The Bureau of Reclamation is developing a water-resource project, the Closed Basin Division, in the San Luis Valley of south-central Colorado that is designed to salvage unconfined ground water that currently is discharged as evapotranspiration. The water table in and near the 130,000-acre Closed Basin Division area will be lowered by an annual withdrawal of as much as 100,000 acre-feet of ground water from the unconfined aquifer. The legislation authorizing the project limits resulting drawdown of the water table in preexisting irrigation and domestic wells outside the Closed Basin Division to a maximum of 2 feet. Water levels in the closed basin in the northern part of the San Luis Valley historically have fluctuated more than 2 feet in response to water-use practices and variation of climatically controlled recharge and discharge. Declines of water levels in nearby wells that are caused by withdrawals in the Closed Basin Division can be quantified if water-level fluctuations that result from other water-use practices and climatic variations can be estimated. This study was done to evaluate water-level change at selected observation wells in and near the Closed Basin Division. Regression models of monthly water-level change were developed to predict monthly water-level change in 46 selected observation wells. Predictions of monthly water-level change are based on one or more of the following: elapsed time, cosine and sine functions with an annual period, streamflow depletion of the Rio Grande, electrical use for agricultural purposes, runoff into the closed basin, precipitation, and mean air temperature. Regression models for five of the wells include only an intercept term and either an elapsed-time term or terms determined by the cosine and sine functions. Regression models for the other 41 wells include 1 to 4 of the 5 other variables, which can vary from month to month and from year to year. Serial correlation of the residuals was detected in 24 of the regression models. These models also include an autoregressive term to account for serial correlation in the residuals. The adjusted coefficient of determination (Ra2) for the 46 regression models range from 0.08 to 0.89, and the standard errors of estimate range from 0.034 to 2.483 feet. The regression models of monthly water- level change can be used to evaluate whether post-1985 monthly water-level change values at the selected observation wells are within the 95-percent confidence limits of predicted monthly water-level change.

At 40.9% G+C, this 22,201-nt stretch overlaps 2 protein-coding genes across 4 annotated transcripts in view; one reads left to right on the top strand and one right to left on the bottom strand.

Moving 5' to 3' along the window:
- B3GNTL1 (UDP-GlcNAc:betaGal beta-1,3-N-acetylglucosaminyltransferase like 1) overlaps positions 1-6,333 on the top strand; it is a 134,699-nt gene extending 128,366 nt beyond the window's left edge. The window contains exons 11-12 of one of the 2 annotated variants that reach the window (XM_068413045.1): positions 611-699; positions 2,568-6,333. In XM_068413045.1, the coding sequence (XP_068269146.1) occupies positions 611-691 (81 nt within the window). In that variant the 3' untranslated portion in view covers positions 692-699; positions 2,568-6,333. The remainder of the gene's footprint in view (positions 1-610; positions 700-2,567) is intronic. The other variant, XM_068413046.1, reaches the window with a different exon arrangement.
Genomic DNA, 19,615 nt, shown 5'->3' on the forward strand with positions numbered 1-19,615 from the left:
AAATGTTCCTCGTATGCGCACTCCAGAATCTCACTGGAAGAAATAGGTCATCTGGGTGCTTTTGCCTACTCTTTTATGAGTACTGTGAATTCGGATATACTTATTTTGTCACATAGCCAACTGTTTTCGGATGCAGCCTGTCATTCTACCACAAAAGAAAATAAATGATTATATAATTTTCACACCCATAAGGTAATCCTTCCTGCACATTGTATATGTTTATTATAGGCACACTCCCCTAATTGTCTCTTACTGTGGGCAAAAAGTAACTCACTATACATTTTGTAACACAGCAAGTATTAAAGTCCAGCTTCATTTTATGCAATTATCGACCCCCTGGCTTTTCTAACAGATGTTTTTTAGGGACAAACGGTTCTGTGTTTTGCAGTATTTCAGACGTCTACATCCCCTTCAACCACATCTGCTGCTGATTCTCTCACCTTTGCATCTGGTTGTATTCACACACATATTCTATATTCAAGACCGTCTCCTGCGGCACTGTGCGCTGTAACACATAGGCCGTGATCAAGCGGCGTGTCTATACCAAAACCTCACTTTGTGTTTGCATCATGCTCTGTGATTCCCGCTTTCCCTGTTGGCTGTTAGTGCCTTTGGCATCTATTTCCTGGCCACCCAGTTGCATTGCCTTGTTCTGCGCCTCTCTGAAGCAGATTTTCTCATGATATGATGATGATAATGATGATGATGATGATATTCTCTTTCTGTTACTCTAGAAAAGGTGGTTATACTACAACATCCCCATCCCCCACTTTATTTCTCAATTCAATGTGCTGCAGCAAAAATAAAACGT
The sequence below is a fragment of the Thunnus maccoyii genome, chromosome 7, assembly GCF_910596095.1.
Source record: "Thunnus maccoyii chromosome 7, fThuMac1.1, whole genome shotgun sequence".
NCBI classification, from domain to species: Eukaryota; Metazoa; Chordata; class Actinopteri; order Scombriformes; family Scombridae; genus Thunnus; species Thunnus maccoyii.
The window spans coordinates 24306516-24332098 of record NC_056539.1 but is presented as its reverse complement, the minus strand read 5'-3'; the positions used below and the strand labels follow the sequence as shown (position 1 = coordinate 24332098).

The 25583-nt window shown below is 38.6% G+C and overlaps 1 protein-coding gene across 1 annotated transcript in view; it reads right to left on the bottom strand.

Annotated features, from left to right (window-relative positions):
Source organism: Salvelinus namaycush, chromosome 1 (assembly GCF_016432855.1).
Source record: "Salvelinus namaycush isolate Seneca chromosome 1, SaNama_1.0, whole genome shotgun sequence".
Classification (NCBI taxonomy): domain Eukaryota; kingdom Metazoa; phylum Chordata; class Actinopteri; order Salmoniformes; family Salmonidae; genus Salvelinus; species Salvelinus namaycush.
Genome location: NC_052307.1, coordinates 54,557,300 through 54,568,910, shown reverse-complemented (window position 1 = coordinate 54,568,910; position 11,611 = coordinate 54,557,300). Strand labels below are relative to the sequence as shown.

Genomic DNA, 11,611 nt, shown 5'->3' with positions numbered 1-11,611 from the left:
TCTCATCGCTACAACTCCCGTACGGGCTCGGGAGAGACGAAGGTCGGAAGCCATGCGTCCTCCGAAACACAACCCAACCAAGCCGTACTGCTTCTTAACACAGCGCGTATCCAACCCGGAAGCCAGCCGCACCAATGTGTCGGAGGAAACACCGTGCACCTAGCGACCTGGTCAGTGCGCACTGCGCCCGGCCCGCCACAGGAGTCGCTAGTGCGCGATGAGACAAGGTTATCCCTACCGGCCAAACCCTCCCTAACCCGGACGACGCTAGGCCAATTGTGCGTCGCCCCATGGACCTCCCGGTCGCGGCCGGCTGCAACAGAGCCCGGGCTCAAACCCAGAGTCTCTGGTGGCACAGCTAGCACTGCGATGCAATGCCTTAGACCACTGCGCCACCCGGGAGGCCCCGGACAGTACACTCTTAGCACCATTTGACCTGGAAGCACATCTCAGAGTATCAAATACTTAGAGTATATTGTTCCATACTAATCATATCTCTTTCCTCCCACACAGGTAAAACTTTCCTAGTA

Additional publication details
USGS Numbered Series
Regression models of monthly water-level change in and near the Closed Basin Division of the San Luis Valley, south-central Colorado
Water-Resources Investigations Report
U.S. Geological Survey :
Earth Science Information Center, Open-File Reports Section [distributor],